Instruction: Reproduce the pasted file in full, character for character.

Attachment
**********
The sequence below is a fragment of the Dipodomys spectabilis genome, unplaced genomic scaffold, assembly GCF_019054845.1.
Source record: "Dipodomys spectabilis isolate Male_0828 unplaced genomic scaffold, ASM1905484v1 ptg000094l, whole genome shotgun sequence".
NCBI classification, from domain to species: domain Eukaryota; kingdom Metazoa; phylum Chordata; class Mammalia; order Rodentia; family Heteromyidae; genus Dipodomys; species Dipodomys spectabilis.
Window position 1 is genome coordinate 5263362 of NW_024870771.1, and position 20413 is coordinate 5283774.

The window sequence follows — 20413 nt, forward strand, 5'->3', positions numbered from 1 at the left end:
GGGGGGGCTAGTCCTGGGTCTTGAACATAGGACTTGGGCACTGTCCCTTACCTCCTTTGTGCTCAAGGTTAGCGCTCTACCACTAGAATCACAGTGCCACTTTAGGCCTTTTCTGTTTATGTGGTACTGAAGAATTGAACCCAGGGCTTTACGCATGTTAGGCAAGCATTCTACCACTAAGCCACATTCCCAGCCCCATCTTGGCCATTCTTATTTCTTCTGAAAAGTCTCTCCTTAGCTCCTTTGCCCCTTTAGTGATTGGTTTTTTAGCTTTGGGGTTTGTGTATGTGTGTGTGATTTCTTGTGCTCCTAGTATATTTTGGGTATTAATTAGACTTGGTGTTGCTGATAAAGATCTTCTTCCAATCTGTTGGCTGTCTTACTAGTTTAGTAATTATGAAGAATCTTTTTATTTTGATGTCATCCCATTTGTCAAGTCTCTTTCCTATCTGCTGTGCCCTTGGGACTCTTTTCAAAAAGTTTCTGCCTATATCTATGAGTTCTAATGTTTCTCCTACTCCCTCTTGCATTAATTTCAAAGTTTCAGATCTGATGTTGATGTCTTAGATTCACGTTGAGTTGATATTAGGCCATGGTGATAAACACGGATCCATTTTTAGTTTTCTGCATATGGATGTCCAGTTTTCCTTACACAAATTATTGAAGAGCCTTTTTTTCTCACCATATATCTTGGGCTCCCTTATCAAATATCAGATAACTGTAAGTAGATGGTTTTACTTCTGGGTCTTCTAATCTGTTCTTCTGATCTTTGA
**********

The sequence below is a fragment of the Dipodomys spectabilis genome, unplaced genomic scaffold, assembly GCF_019054845.1.
Source record: "Dipodomys spectabilis isolate Male_0828 unplaced genomic scaffold, ASM1905484v1 ptg000094l, whole genome shotgun sequence".
NCBI classification, from domain to species: domain Eukaryota; kingdom Metazoa; phylum Chordata; class Mammalia; order Rodentia; family Heteromyidae; genus Dipodomys; species Dipodomys spectabilis.
Window position 1 is genome coordinate 5263362 of NW_024870771.1, and position 20413 is coordinate 5283774.

The window sequence follows — 20413 nt, forward strand, 5'->3', positions numbered from 1 at the left end:
GGGGGGGCTAGTCCTGGGTCTTGAACATAGGACTTGGGCACTGTCCCTTACCTCCTTTGTGCTCAAGGTTAGCGCTCTACCACTAGAATCACAGTGCCACTTTAGGCCTTTTCTGTTTATGTGGTACTGAAGAATTGAACCCAGGGCTTTACGCATGTTAGGCAAGCATTCTACCACTAAGCCACATTCCCAGCCCCATCTTGGCCATTCTTATTTCTTCTGAAAAGTCTCTCCTTAGCTCCTTTGCCCCTTTAGTGATTGGTTTTTTAGCTTTGGGGTTTGTGTATGTGTGTGTGATTTCTTGTGCTCCTAGTATATTTTGGGTATTAATTAGACTTGGTGTTGCTGATAAAGATCTTCTTCCAATCTGTTGGCTGTCTTACTAGTTTAGTAATTATGAAGAATCTTTTTATTTTGATGTCATCCCATTTGTCAAGTCTCTTTCCTATCTGCTGTGCCCTTGGGACTCTTTTCAAAAAGTTTCTGCCTATATCTATGAGTTCTAATGTTTCTCCTACTCCCTCTTGCATTAATTTCAAAGTTTCAGATCTGATGTTGATGTCTTAGATTCACGTTGAGTTGATATTAGGCCATGGTGATAAACACGGATCCATTTTTAGTTTTCTGCATATGGATGTCCAGTTTTCCTTACACAAATTATTGAAGAGCCTTTTTTTCTCACCATATATCTTGGGCTCCCTTATCAAATATCAGATAACTGTAAGTAGATGGTTTTACTTCTGGGTCTTCTAATCTGTTCTTCTGATCTTTGA